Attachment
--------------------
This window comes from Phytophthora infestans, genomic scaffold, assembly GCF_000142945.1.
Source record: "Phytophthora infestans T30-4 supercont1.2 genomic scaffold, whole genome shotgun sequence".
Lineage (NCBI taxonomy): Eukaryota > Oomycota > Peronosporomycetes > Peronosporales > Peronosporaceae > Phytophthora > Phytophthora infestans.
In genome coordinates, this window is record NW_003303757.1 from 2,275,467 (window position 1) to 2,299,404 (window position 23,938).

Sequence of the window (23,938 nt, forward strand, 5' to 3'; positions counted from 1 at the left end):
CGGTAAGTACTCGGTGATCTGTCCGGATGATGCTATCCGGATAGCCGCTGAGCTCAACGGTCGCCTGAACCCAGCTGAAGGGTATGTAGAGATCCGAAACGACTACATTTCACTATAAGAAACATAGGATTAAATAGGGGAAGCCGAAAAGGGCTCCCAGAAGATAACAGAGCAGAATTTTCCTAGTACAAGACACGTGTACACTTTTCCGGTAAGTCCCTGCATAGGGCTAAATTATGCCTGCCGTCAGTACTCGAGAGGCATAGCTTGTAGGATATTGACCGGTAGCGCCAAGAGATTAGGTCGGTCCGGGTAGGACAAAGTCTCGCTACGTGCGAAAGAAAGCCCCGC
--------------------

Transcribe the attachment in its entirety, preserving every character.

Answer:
This window comes from Phytophthora infestans, genomic scaffold, assembly GCF_000142945.1.
Source record: "Phytophthora infestans T30-4 supercont1.2 genomic scaffold, whole genome shotgun sequence".
Lineage (NCBI taxonomy): Eukaryota > Oomycota > Peronosporomycetes > Peronosporales > Peronosporaceae > Phytophthora > Phytophthora infestans.
In genome coordinates, this window is record NW_003303757.1 from 2,275,467 (window position 1) to 2,299,404 (window position 23,938).

Sequence of the window (23,938 nt, forward strand, 5' to 3'; positions counted from 1 at the left end):
CGGTAAGTACTCGGTGATCTGTCCGGATGATGCTATCCGGATAGCCGCTGAGCTCAACGGTCGCCTGAACCCAGCTGAAGGGTATGTAGAGATCCGAAACGACTACATTTCACTATAAGAAACATAGGATTAAATAGGGGAAGCCGAAAAGGGCTCCCAGAAGATAACAGAGCAGAATTTTCCTAGTACAAGACACGTGTACACTTTTCCGGTAAGTCCCTGCATAGGGCTAAATTATGCCTGCCGTCAGTACTCGAGAGGCATAGCTTGTAGGATATTGACCGGTAGCGCCAAGAGATTAGGTCGGTCCGGGTAGGACAAAGTCTCGCTACGTGCGAAAGAAAGCCCCGC